Major Histocompatibility Complex (MHC) genes produce proteins that are crucial in fighting pathogen assault. Researchers from the Jagiellonian University in Krakow and from the Helmholtz Centre for Environmental Research (UFZ) characterized genetic variation and detected more than one MHC class II locus in a tailed amphibian.
Unlike mammals, not much has been known until now about the immune defence of amphibians. Globally, amphibian populations are in an unprecedented decline, to a considerable extent caused by rapidly spreading infectious diseases, such as the fungal infection Chytridiomycosis.
Therefore future conservation strategies for amphibians could benefit from knowledge about species-specific adaptations indicated by MHC variation, say the researchers writing in the journal Molecular Ecology. For their research, the scientists conducted a genetic study of various populations of the Alpine newt (Mesotriton alpestris) in Poland at the northern limit of this Central European species distribution range. The Alpine newt is the first European and the third on the global scale, tailed amphibian species in which the MHC has been studied, and the first one in which more than one MHC II locus has been found.
The crucial role of the MHC in the immunity of mammals is well recognized. The discovery in tailed amphibians, however, shows that the genetic variation in MHC is important for this group as well: "In this study we were able to demonstrate that positive selection has been acting" reports Wieslaw Babik of the Jagiellonian University in Krakow. "This means that these genes play an important role in the immune system which recognises and fights diseases." The lead author of the study, Wieslaw Babik, conducted the research as part of a collaborative project between the University of Krakow and the UFZ in Halle/Saale that was financed by the Alexander von Humboldt Foundation.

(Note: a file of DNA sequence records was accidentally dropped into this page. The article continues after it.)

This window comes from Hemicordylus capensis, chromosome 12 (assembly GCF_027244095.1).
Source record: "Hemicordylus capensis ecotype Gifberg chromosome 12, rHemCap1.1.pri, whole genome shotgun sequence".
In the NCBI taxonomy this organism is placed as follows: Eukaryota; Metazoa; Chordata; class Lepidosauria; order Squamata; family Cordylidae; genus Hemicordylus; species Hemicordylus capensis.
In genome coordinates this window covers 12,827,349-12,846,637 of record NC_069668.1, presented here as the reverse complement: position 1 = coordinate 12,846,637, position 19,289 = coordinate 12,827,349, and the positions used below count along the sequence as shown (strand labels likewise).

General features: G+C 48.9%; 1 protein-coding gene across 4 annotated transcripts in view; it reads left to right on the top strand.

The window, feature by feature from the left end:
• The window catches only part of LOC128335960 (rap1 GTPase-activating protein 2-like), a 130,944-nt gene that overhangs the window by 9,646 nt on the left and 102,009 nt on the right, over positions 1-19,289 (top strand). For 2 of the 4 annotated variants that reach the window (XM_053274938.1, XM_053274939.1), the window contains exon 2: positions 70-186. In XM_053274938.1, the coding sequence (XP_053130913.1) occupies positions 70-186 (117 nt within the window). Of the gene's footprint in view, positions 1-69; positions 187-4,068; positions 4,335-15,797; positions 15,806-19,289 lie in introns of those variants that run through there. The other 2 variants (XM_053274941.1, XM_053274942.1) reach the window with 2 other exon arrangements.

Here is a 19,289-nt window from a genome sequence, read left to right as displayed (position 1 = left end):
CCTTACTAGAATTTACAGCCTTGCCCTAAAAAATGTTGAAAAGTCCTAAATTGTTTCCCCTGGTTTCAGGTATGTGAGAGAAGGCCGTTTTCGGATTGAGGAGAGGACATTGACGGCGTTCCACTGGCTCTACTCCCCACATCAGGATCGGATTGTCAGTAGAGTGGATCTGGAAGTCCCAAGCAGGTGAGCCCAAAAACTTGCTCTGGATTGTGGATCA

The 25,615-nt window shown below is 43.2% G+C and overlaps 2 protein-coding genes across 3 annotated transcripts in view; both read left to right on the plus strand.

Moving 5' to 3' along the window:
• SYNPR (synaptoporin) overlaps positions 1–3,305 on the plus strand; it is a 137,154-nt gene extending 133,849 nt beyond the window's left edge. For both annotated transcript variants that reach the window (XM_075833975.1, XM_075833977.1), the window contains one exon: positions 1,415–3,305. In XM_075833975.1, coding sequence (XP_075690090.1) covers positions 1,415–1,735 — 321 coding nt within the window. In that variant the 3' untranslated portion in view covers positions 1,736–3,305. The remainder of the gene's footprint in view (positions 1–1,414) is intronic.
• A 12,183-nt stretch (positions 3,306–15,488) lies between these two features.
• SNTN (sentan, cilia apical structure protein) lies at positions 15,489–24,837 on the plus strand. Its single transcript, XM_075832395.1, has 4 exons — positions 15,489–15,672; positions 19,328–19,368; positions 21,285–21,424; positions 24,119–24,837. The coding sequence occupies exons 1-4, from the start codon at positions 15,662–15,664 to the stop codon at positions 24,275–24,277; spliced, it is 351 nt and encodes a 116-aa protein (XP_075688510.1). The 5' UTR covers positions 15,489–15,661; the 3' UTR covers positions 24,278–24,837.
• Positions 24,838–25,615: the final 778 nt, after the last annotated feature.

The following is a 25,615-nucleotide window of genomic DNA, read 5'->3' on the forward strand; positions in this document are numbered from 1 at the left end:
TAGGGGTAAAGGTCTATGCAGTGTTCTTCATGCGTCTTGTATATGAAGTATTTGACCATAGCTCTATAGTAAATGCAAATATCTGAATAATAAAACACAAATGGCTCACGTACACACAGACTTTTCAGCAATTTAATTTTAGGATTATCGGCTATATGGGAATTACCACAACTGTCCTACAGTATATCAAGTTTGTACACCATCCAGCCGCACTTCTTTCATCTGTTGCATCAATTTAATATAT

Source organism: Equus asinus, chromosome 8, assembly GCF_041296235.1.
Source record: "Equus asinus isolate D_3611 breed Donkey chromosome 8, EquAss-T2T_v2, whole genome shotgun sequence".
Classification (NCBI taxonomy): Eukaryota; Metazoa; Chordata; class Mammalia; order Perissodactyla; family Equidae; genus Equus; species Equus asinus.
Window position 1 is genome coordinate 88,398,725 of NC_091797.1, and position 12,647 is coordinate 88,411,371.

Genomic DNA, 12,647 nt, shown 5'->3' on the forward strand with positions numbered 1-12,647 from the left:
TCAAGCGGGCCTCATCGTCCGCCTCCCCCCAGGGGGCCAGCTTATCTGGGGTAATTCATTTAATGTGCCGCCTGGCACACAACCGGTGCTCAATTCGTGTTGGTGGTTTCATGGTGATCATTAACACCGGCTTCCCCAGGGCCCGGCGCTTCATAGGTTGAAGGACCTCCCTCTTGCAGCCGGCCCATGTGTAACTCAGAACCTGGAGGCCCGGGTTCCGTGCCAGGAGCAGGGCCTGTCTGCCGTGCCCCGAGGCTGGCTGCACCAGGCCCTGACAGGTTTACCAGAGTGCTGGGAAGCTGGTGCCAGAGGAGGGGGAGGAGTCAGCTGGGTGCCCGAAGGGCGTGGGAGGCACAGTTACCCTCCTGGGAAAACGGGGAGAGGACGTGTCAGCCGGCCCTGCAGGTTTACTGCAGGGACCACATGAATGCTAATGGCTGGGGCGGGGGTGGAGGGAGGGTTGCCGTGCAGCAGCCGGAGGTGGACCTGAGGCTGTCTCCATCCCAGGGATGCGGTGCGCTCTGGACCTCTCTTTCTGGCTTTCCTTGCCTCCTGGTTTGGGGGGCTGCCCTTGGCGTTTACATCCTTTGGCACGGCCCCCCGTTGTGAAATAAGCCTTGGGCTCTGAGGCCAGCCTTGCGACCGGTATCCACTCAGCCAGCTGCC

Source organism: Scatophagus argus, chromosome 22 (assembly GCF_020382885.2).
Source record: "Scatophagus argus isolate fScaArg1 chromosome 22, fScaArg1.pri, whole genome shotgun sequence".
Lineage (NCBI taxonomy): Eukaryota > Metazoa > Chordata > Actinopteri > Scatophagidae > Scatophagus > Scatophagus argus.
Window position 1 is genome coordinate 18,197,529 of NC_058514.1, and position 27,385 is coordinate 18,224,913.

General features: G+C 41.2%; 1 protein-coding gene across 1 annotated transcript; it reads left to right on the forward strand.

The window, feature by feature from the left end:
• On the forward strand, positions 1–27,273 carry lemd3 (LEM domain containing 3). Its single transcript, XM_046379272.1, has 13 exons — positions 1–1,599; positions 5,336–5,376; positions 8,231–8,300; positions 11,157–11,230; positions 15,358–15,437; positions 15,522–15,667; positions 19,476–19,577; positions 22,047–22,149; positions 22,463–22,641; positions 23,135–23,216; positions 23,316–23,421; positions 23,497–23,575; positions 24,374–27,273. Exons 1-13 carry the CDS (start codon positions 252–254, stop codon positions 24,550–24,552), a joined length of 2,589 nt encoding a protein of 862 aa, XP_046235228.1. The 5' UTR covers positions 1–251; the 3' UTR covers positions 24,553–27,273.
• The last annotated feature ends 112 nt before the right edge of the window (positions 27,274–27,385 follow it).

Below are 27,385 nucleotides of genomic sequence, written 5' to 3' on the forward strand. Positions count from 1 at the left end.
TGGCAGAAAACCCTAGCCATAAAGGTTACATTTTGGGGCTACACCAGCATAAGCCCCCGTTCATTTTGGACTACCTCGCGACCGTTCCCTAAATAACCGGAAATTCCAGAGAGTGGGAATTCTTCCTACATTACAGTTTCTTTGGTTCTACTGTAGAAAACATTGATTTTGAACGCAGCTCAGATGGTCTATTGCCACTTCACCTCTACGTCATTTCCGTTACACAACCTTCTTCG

"Until now, scientists have assumed that the MHC in amphibians is not particularly important. But this is definitely not the case," explains Dr Walter Durka of the UFZ, who supervised Wieslaw Babik during his post-doctoral research.
In an earlier DNA study, the researchers were able to show that over the past 10,000 years the Polish populations of the Alpine newt on the northern boundary of its distribution range have achieved a high level of genetic diversity comparatively quickly. The three isolated populations in the Sudetes, Carpathian and Swietokrzyskie Mountains probably evolved from a single refugium in which the newts survived the last Ice Age.
Alpine newts are primarily found in wooded hilly and mountainous areas of Central Europe up to altitudes of 2500 metres. There are also subspecies in Spain, Italy and on the Balkan peninsula. For reproduction, the species relies on small bodies of water, where the females lay their eggs after mating and where the newt larvae later develop.
Following metamorphosis, the adult newts leave the water and overwinter under tree roots or stones. Alpine newts can live to an age of 20 years. A particular feature of the Alpine newt - the smallest native newt, measuring no more than 11 cm - is the number of its toes. Like all tailed amphibians, the back limbs usually have five toes, while the front limbs have four.You can read more about biodiversity in a special edition of the UFZ newsletter for the 9th Meeting of the Conference of the Parties to the Convention on Biological Diversity (COP9), that was from 19 to 30 May in Bonn.
The Helmholtz Association helps solve major, pressing challenges facing society, science and the economy with top scientific achievements in six research areas: Energy, Earth and Environment, Health, Key Technologies, Structure of Matter, Transport and Space. With 25,700 employees in 15 research centres and an annual budget of around EUR 2.3 billion, the Helmholtz Association is Germany’s largest scientific organisation. Its work follows in the tradition of the great natural scientist Hermann von Helmholtz (1821-1894).
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